PFS was analyzed following the second randomization to R vs KR maintenance therapy. [After 3 years], the percentage of patients exhibiting PFS was statistically significantly greater with KR than with R [75% vs 66%, respectively; HR, 0.63; P = .026], and this result was consistent throughout subgroup analyses.6 This tells me that in multiple myeloma, more treatment of any kind [as long as it is a good treatment], results in better outcomes. [In this case] there’s nothing intrinsically magical about 4 cycles of induction and transplant, it’s just [a means to achieving] the best possible response, and the data suggest that more treatment after transplant could be beneficial. These are early results, but very intriguing.

What data support the addition of daratumumab to the bortezomib, thalidomide (Thalomid), and dexamethasone combination (VTd)?

The CASSIOPEIA study [NCT02541383] was a global study that compared triplet vs quadruplet therapies: VTd vs D-VTd.7 Admittedly, we don’t use thalidomide much in the United States, but this trial does allow you to isolate the effect of daratumumab, so this study is a good test of the principle [that more good therapies are better than fewer].

In this study, patients received 4 cycles of induction with either VTd or D-VTd, followed by stem cell mobilization and transplant, and then they received 2 more cycles of their assigned induction therapy. Like the FORTE study, this study had a second randomization, after which patients either received daratumumab every 8 weeks until progression or were simply observed until progression.7

The depth of response was greater with the quadruplet regimen than with the triplet regimen. The percentage of patients who achieved stringent complete response [CR] was 29% vs 20%, respectively [P = .0010]. The percentage of patients who achieved MRD negativity [using a threshold of 10-5], was 64% among those who received D-VTd vs 44% among those who received VTd [P < .0001]. The percentage of patients who exhibited PFS [about 31 months after randomization] was over 80% in the quad group [HR, 0.47; 95% CI, 0.33-0.67; P < .0001].7 [This supports the idea that] better, high-activity regimens control disease better, and this control seems to stem from an earlier, better response.

Again, we don’t use thalidomide in the United States but this [study serves] a proof of principle. [In contrast], the GRIFFIN study [NCT02874742] does not have [data that are as strong as those produced by the CASSIOPEIA study], but the GRIFFIN study used regimens that we use in the United States.8,9

What regimens did the GRIFFIN study examine and what results did they produce?

The GRIFFIN study was a randomized phase 2 study that compared D-VRd vs VRd among transplant-eligible, newly diagnosed patients with multiple myeloma who ranged in age from 18 to 70 years old [and] who had good renal function and ECOG performance scores that ranged from 0 to 2. Following induction with D-VRd or VRd, patients received a stem cell mobilization regimen and transplant and then 2 cycles of consolidation with the same regimen that they had received for induction. Finally, for cycles 7 through 32, patients were placed on maintenance therapy; the quadruplet arm received D-R and the triplet arm received R only. The primary end point was stringent CR by the end of consolidation (1-sided α, 0.10). The secondary end points were MRD negativity, CR, very good partial response [VGPR], and overall response rate.9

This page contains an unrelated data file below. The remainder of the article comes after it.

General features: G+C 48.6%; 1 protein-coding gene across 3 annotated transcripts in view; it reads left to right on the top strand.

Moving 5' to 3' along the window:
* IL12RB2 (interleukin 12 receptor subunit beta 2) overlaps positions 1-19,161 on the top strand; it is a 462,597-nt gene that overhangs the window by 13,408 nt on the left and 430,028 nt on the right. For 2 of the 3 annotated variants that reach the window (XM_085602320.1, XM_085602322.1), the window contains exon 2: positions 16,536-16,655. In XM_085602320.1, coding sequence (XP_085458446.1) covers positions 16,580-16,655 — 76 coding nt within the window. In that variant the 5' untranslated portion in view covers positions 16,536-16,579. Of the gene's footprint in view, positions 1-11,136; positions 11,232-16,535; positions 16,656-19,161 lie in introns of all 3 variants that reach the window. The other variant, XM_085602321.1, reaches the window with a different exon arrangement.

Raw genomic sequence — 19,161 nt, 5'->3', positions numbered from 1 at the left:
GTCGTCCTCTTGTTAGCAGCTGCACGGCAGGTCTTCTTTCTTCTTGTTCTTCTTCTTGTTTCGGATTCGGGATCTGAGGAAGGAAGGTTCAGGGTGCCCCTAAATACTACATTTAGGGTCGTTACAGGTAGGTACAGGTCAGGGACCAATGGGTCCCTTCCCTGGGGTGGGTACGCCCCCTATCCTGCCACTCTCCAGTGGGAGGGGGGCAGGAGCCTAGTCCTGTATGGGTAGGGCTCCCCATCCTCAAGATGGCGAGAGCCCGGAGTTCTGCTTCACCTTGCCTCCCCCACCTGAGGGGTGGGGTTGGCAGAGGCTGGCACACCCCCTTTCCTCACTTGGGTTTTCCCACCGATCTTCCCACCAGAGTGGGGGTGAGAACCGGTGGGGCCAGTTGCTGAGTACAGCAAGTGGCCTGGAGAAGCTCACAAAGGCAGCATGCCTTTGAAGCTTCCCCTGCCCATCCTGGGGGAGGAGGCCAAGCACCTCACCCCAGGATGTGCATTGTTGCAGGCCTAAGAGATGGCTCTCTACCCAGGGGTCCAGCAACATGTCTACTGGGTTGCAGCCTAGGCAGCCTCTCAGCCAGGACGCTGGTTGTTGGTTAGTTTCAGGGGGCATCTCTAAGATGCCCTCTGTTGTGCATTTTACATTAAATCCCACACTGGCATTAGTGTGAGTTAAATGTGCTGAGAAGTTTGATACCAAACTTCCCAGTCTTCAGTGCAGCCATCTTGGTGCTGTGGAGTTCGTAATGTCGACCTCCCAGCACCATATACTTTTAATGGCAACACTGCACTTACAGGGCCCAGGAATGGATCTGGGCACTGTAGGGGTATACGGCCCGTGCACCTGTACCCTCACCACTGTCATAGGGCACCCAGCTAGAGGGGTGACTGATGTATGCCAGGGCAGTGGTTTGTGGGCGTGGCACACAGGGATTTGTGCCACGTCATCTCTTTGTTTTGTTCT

The percentage of patients who achieved CR or better was [about] 81% in the quadruplet arm vs 60% in the triplet arm [P = .0014] at 12 months of maintenance.10 These data, again, support the idea that better treatment gives a better depth of response.

What did subgroup analyses reveal in this study?

In the analyses of subgroups that were defined according to sex, age, ISS disease stage, ECOG performance score, and multiple myeloma type (IgG vs non-IgG), the data for stringent CR and MRD negativity favored the 4-drug combination in all subgroups. Subgroup analysis of cytogenetic risk groups [showed effectiveness for the standard-risk group but not for the high-risk group].10 A recent meta-analysis suggests that daratumumab might be just as effective for high-risk disease [as for standard-risk disease when added to various backbone regimens],11 but this particular analysis [did not demonstrate that].

At 24 months of follow-up, about 95% of the patients in the D-VRd group exhibited PFS [vs about 91% of patients in the VRd group]; these are outstanding results. OS rate at 24 months [was outstanding as well: about 95% vs 93%, respectively].10 We have to wait for these data to mature but [so far, they] favor the 4-drug combination. In our practice, we still use both 3-drug and 4-drug combinations. I think this is one of the most pressing questions we have in the multiple myeloma community today.

When using 4-drug combinations, what should physicians keep in mind regarding adverse events (AEs), as demonstrated by this study?

Some AEs, myelosuppression in particular, may be more common with 4-drug combinations. Neutropenia of any grade occurred in 57.6% of the D-VRd group vs 35.3% of the VRd group; neutropenia of grades 3 and 4 occurred in 41.4% vs 21.6%, respectively. [Similar trends were observed for] thrombocytopenia and leukopenia.9,10 In general, the combination of monoclonal antibodies and immunomodulatory drugs can cause myelosuppression. It’s not [catastrophic] but it’s something one has to be mindful of; [consider] dose adjustment when you use these combinations.